“Decisions, Decisions: Why Deliberate if Leaders hold all the Power?” by Jonathan Kuyper

Politics is fundamentally about power. Determining who we are as political animals and how power shapes societal interactions are perhaps the most basic questions in the study of politics. This, at least, is my intuition. For a long time, I will admit that reading the deliberative democracy literature left me wanting. I couldn’t understand how a programme of political theory could ground its ideal in the absence of power.

The more I read, the more problematic this disjuncture appeared. For Habermas, discourse ethics is a case of ideal speech in which deliberators come to an uncoerced understanding of each other’s arguments and position. The only permissible force is that of the ‘better argument’. The ability of actors to hash out reasons and reach decisions without coercion became the touchstone of deliberative theory.

My concern is obvious. The political sphere is characterised by power differences, with actors running amok trying to get their lot in life. So, why establish a deliberative conception of political legitimacy which is not only unattainable, but seemingly contrary to reality?

Over time, I came to realise that the gap between ideal deliberation and political power is ineliminable. Power asymmetries will always exist, some people won’t be included in deliberation, and decisions always require leadership.

It is this last element which has most occupied my recent thought. Leadership is not simply a buzzword used to sell self-help manuals. It is a real phenomenon which exists in all societies at all times. Military units, African tribes, religious congregations, and the workplace all require leadership to make decisions and implement action. So, how can meaningful deliberation occur if, at the end of the day, leaders are required to make the tough decisions?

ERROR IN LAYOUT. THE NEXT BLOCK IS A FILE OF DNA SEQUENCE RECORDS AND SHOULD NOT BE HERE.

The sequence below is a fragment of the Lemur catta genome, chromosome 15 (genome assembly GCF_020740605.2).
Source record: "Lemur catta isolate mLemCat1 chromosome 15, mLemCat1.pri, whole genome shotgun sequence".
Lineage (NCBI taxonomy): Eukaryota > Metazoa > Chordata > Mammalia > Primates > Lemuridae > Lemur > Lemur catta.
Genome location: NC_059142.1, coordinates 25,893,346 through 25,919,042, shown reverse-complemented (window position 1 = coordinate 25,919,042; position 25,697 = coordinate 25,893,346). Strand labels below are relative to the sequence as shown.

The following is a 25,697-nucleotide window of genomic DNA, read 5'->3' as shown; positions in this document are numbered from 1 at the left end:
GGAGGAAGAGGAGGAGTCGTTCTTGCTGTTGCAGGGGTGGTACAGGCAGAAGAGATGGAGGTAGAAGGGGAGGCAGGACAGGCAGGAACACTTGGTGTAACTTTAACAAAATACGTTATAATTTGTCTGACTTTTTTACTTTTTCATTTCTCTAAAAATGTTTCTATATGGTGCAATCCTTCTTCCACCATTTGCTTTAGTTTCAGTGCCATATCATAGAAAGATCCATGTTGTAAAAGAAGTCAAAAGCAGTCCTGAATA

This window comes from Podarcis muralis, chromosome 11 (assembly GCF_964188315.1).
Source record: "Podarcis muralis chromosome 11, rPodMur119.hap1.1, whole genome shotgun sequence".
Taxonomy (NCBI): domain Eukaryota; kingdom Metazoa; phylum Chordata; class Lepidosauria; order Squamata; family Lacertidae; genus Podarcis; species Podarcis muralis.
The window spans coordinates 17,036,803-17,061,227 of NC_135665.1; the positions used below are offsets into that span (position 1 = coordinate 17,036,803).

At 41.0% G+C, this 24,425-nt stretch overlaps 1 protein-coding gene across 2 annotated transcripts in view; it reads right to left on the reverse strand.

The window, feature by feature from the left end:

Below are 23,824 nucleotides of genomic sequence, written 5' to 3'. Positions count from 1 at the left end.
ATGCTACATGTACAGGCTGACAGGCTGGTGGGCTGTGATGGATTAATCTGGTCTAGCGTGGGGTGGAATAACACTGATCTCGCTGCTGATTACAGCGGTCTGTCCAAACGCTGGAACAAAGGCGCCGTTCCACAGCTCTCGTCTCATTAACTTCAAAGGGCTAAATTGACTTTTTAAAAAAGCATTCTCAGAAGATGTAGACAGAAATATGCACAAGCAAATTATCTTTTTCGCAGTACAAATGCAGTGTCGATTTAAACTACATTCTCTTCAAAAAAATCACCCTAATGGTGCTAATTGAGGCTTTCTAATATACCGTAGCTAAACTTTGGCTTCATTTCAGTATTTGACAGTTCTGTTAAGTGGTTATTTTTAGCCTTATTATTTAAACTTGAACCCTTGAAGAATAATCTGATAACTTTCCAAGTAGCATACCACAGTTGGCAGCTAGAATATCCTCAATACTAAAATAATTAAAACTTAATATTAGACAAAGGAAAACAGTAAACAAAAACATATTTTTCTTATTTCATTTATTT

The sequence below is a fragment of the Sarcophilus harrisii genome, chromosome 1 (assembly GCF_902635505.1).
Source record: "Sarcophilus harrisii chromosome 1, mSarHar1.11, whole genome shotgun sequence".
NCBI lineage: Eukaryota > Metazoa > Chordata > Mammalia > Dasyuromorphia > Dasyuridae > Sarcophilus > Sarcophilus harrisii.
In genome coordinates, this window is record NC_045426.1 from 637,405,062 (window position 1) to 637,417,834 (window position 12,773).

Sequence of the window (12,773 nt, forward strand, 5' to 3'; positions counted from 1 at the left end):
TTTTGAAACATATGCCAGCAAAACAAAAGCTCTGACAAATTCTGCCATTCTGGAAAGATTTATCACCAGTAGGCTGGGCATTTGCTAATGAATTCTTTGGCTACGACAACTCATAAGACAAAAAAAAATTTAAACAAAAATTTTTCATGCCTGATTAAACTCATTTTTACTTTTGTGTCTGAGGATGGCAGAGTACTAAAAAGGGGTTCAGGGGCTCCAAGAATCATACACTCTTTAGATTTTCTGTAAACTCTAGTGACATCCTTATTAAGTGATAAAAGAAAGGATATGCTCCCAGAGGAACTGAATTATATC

I am reminded, as so many political scientists seem to be at tough moments, of Alice in Wonderland. On one of her travel, when she comes to a fork in the road, Alice asks the Cheshire cat which road to take. The Cheshire cat asks where Alice wants to go. When Alice replies that she doesn’t know, the Cheshire cat replies that the direction is therefore irrelevant.

In the same way, deliberation requires a purpose. We all require a sense of direction to ground our thought and establish parameters for decisions. If 100 people came together with 100 different agendas, even given eternity, no decision would be reached and we would have no metric to determine whether good or reasonable deliberation had occurred.

It is my feeling that persuasion and deliberation are essential elements of what makes us political animals. However, if discussion is going to bring about democratic outcomes, the role of leaders requires a more detailed treatment. How can leaders be constrained to allow good deliberation between citizens at one moment, but enabled to make deliberative outcomes a reality? If leaders always get the final say, then what good is a reasoned consensus?

The counter-intuitive solution to this problem of leadership might be more leadership. If in deliberative events several leaders play key roles, these leaders can check-and-balance each other, deliberate with each other over issues, and dilute their own coercive power by spreading the load. This minimizes the possibility that any one individual can co-opt a deliberative event and simultaneously reduces the likelihood of leaders coercively framing discussion. Whilst this might not be a perfect solution, it is a step in the right direction.